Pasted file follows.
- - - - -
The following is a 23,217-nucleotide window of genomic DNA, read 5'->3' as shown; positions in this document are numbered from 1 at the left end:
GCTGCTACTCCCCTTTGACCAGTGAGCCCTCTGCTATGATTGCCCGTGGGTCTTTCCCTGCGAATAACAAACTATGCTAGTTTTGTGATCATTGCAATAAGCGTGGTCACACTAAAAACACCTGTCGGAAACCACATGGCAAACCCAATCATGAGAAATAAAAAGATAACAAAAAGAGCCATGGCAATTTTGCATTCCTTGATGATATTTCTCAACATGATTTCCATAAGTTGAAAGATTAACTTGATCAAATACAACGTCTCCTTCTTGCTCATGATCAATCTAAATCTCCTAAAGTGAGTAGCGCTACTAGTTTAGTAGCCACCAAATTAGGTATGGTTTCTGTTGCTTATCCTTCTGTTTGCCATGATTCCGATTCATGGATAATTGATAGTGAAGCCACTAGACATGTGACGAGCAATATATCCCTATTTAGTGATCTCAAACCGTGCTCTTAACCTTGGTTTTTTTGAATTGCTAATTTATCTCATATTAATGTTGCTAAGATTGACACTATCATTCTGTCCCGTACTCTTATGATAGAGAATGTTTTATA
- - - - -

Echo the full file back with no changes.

The following is a 23,217-nucleotide window of genomic DNA, read 5'->3' as shown; positions in this document are numbered from 1 at the left end:
GCTGCTACTCCCCTTTGACCAGTGAGCCCTCTGCTATGATTGCCCGTGGGTCTTTCCCTGCGAATAACAAACTATGCTAGTTTTGTGATCATTGCAATAAGCGTGGTCACACTAAAAACACCTGTCGGAAACCACATGGCAAACCCAATCATGAGAAATAAAAAGATAACAAAAAGAGCCATGGCAATTTTGCATTCCTTGATGATATTTCTCAACATGATTTCCATAAGTTGAAAGATTAACTTGATCAAATACAACGTCTCCTTCTTGCTCATGATCAATCTAAATCTCCTAAAGTGAGTAGCGCTACTAGTTTAGTAGCCACCAAATTAGGTATGGTTTCTGTTGCTTATCCTTCTGTTTGCCATGATTCCGATTCATGGATAATTGATAGTGAAGCCACTAGACATGTGACGAGCAATATATCCCTATTTAGTGATCTCAAACCGTGCTCTTAACCTTGGTTTTTTTGAATTGCTAATTTATCTCATATTAATGTTGCTAAGATTGACACTATCATTCTGTCCCGTACTCTTATGATAGAGAATGTTTTATA